Second phase (2015-2018)

Developmental situation

Uganda has a population of about 37 million inhabitants, whose 48% are under the age of 14 and 84% are living in rural areas. The primary school enrolment rate is 91% and the literacy rate is 78.9% (male 85.3% and women 71.5%). Uganda is building on an atmosphere of peace, economic liberalization and macroeconomic stabilization and progressed slightly on the Human Development Index - ranking the country 161th out of 187.

Uganda has made good progress towards achieving some of the targets set out in its Poverty Eradication Action Plan (PEAP) and the Millennium Development Goals (MDGs) although regional inequalities remain. Sound governance, including transparency and accountability, is not yet a universal norm, resulting in high percentage of Ugandans living in disadvantaged rural areas with hunger and food insecurities.

Concerning gender equality, Uganda has an Index value of 0.517, ranking it 110 out of 148 countries in 2012. Gender inequality and the lack of respect for the human rights are both a cause and consequence of poverty and low educational attainment.

ICTs in the country

The “Uganda Vision 2040” is a guiding document which identifies ICTs among the key foundations to spur Uganda’s transformation into a modern and prosperous country. The ICT sector has been one of the fastest growing sectors in Uganda’s economy at an average of 20.5% per annum (2011/2012) and contributing to an average of 2.4% to the country GDP per capita growth in 2012. Uganda’s ICT development index has grown steadily from 1.53 in 2010 to 1.81 in 2012, improving from 136th to 130th position in the same period. ICT uptake is hampered by the poor spread of infrastructure, low literacy levels, high cost of access, and minimal local content online.

Local radios in the country

In recent years, there has been a tremendous growth in the radio industry with over 25 radio stations establishment, majority of which are commercial radios, and 12 community radio stations.  A 2012 report, titled "National Electronic Media Performance" describing the audio-visual sector, expressed concerns over the media's role in enhancing political and cultural diversity because of interference by government, private owners, advertisers and other powerful players. This compromises the Ugandan media’s diversity and highlights the need for better editorial independence. Therefore the "Empowering Local Radios with ICTs" project will help increase knowledge among radio staff about ICTs for improved programming, editorial work, communication and interaction, broadcasting and delivery, financial planning and management and further enhance its editorial independence as a result.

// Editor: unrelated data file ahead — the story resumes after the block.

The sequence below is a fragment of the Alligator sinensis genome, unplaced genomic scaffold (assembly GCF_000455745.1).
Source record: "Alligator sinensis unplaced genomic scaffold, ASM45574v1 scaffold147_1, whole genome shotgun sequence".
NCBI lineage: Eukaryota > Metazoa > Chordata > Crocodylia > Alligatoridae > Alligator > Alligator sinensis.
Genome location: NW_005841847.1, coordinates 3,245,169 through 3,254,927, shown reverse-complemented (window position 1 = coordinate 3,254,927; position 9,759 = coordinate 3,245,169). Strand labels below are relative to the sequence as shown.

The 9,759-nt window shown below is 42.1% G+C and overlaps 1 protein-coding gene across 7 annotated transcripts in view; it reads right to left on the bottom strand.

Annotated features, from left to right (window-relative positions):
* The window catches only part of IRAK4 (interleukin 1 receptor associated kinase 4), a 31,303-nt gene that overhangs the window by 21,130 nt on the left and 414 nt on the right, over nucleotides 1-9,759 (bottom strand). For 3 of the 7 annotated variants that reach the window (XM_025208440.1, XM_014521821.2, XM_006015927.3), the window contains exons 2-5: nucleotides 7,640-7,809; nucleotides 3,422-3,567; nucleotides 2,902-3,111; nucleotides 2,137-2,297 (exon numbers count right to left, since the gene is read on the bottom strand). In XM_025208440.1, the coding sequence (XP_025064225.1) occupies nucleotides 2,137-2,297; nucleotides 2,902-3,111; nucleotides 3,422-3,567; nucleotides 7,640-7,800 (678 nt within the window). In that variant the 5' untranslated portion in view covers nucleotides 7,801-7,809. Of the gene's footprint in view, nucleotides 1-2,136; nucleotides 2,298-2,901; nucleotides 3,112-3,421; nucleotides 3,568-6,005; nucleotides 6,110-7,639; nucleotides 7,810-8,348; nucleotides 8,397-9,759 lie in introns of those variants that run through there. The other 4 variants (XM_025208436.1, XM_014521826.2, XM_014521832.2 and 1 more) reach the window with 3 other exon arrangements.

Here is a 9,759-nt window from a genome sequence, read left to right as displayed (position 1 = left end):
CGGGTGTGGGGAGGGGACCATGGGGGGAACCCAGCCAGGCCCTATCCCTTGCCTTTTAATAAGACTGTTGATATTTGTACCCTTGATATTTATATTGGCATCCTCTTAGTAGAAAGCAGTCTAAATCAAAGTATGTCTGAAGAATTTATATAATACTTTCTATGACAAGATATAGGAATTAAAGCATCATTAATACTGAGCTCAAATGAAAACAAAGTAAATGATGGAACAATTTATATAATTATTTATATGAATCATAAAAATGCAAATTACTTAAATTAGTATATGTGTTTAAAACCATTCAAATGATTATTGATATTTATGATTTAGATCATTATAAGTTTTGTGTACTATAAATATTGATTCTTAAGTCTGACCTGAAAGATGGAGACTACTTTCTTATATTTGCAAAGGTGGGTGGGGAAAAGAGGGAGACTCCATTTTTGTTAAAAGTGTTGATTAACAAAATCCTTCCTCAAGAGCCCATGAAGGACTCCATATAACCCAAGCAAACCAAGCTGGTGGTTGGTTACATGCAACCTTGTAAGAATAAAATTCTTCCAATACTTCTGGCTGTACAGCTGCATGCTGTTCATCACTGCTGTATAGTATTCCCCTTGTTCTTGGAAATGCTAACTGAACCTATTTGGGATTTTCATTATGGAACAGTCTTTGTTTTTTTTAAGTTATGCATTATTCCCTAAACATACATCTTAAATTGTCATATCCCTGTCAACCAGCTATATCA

Importance to support local radios

Since their inception, community radio stations have focused on spreading information for development purposes, especially in rural areas.  Traditionally community radios in Uganda have been promoting health, education, sports and community dialogue.  A recent assessment of community broadcasting in the country points to the need to support community radio in establishing a sustainability framework to improve management structures, and build capacity in content development and radio broadcasting. The survey also highlights listeners views that local radios needs to air more local content and engage better with community members.  The need for local content is the highest regarding news and current affairs, followed by entertainment, social/ cultural/ family uses, and educational/ developmental uses, cutting across gender lines and urban and rural locations.